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I'm no pro when it comes to BASH, but I have been known to shell-script my way out of a problem here and there. One of the useful things you can do is a for-loop, whether it be used on file names, script arguments, or just a string of words. Here are some very basic examples on how to do for-loops in BASH.

Edit: Fixed per Watael's suggestions.

#!/bin/bash

# Demo for using for-loops.
printf "%s\n" "Here are some basic loops with arrays, strings, file names/dirs, and arguments."

# Array of strings
printf "\n%s\n" "Array of strings:"
myvalues=("value1 with spaces" "value2" "value3")
for value in "${myvalues[@]}"
do
    echo "    value: "$value
done

# String with spaces in it.
printf "\n%s\n" "String with spaces:"
myvalues2="my short string"
for value in $myvalues2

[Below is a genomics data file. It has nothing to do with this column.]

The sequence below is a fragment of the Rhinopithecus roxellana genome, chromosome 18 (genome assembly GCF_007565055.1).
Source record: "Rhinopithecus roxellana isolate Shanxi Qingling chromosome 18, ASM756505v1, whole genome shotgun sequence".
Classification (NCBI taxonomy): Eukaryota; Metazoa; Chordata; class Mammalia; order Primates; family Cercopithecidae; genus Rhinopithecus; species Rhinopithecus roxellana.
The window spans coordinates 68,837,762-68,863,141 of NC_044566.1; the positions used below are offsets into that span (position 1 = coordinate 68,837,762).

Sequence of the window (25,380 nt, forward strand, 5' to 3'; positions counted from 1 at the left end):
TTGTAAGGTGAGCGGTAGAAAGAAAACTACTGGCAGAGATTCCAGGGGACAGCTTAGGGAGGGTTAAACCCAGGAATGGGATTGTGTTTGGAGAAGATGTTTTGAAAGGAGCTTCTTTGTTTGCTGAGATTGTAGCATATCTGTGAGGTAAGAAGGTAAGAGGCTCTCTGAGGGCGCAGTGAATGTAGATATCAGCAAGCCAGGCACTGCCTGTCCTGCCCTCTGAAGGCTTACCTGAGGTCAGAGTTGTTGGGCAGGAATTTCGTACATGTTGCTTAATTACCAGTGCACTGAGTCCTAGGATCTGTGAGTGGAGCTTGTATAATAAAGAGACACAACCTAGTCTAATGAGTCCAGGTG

do
    echo "    test: "$value
done

# All files/directories in directory
printf "\n%s\n" "All Files/Directories:"
for filename in *
do
    if [ -f "$filename" ]; then
        echo "    found file: "$filename
    elif [ -d "$filename" ]; then
        echo "    found dir: "$filename
    else
        echo "    found other: "$filename
    fi
done

# All shell scripts in current directory
printf "\n%s\n" "All shell scripts:"
for shellscript in *.sh
do
    echo "    found shell script: "$shellscript
done

# arguments
if [ -z "$1" ]; then
    printf "\n%s\n" "You didn't pass any arguments, pass some for this test."
else
    printf "\n%s\n" "Arguments passed:"
    for argument
    do
        echo "    argument: "$argument
    done
fi

printf "\n%s\n" "Finished."

I forgot the C-Style for-loop, it could also come in handy.

maximum_number=10
for (( i = 0; i < maximum_number; i++ ))
do
    echo $i
done